There are many quaint old Gothic houses with arched windows and doorways, and occasionally a curious old buttress, but all is so admirably kept and preserved that the whole looks like a newly furbished stage-setting. For a contrast there are some Renaissance house fronts of a later period, with here and there a statue-filled niche in the walls, and a lamp bracket which would be worth appropriating if that were the right thing to do.
There is a picturesqueness of costume among the women-folk of Laruns, too. They wear a sort of white cap or bonnet, covered with a black embroidered fichu, and a coloured shawl and apron which gives them a holiday air every day in the week. When it comes Sunday or a fête-day they do the thing in a still more startling fashion. The coiffes and costumes of France are fast disappearing, but in the Pyrenees, and in Brittany, and in just a few places along some parts of the coast line bordering upon the Bay of Biscay, they may still be found in all their pristine quaintness.
The Fête Dieu procession (the Thursday after Trinity) at Laruns is an exceedingly picturesque and imposing celebration. Here in the pious cortège one sees more frequent exhibitions of the local costumes of the country than at any other time or place. The tiny girls and the older unmarried girls have all the picturesque colouring that brilliant neckerchiefs, fichus and foulards can give, with long braided tresses like those of Marguerite, except that here they are never golden, but always sable. The matrons are not far behind, but are more sedately clothed. The men have, to a large extent, abandoned the ancient costume of their forefathers, save the béret and a high-cut pantaloon, which replaces the vest. But for these two details one finds among the men a certain family resemblance to a carpenter or a boiler maker of Paris out at Courbevoie for a happy Sunday.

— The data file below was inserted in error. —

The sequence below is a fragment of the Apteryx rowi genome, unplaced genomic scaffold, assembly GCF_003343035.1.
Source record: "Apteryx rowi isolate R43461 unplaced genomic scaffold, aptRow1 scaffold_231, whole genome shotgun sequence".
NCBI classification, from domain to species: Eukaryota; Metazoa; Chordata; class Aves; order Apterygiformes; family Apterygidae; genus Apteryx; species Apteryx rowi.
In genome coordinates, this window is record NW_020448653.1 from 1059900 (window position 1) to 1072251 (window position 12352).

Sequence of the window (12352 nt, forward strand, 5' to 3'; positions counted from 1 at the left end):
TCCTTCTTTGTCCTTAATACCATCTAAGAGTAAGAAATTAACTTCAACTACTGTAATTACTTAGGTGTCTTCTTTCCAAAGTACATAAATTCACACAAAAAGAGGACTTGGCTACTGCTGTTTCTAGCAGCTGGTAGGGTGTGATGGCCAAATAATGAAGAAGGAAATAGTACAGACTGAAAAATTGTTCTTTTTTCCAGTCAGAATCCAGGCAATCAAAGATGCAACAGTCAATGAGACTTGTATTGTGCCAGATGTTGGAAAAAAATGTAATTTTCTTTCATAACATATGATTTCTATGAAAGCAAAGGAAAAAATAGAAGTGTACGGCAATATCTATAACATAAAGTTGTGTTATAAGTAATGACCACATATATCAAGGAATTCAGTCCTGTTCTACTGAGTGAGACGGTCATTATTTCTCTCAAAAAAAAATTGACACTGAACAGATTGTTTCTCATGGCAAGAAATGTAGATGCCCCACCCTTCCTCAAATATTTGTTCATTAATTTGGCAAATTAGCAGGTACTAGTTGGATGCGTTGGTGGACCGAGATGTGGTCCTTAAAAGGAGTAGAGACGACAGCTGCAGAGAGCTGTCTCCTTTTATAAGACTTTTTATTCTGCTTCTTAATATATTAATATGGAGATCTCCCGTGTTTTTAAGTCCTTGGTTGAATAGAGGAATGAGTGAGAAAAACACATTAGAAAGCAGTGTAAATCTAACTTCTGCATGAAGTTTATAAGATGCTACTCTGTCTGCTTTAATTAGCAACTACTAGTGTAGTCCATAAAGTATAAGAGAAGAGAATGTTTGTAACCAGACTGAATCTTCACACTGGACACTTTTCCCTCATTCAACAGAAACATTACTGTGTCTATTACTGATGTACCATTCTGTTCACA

The procession at the Fête Dieu at Laruns is very calm and dignified, but once it is dispersed, all thoughts of religion and devoutness are gone to the winds. Then commences the invariable dance, and they don't wait for night to begin. Most likely this is the first Bal d'Été, though usually this comes with Easter in France. The dance is the passion of the people of the Pays d'Ossau, but this occasion is purely a town affair, and you will not see a peasant or a herder from the countryside among all the throng of dancers. Their great day in town comes at quite another season of the year, in the autumn, in the summer of Saint Martin, which in America we know as the Indian summer.
On the highroad, not far from Laruns, is a great oak known locally as the "Arbre de l'Ours" because on more than one occasion in the past a bear or a whole family of them has treed many an unfortunate peasant travelling by this route. This may have been a danger once, but the bears have now all retreated further into the mountains. They are not by any means impossible to find, and not long since one read in the local journal that three were killed, practically on the same spot, not far above Laruns, and that a sporting Russian prince had killed two within a week.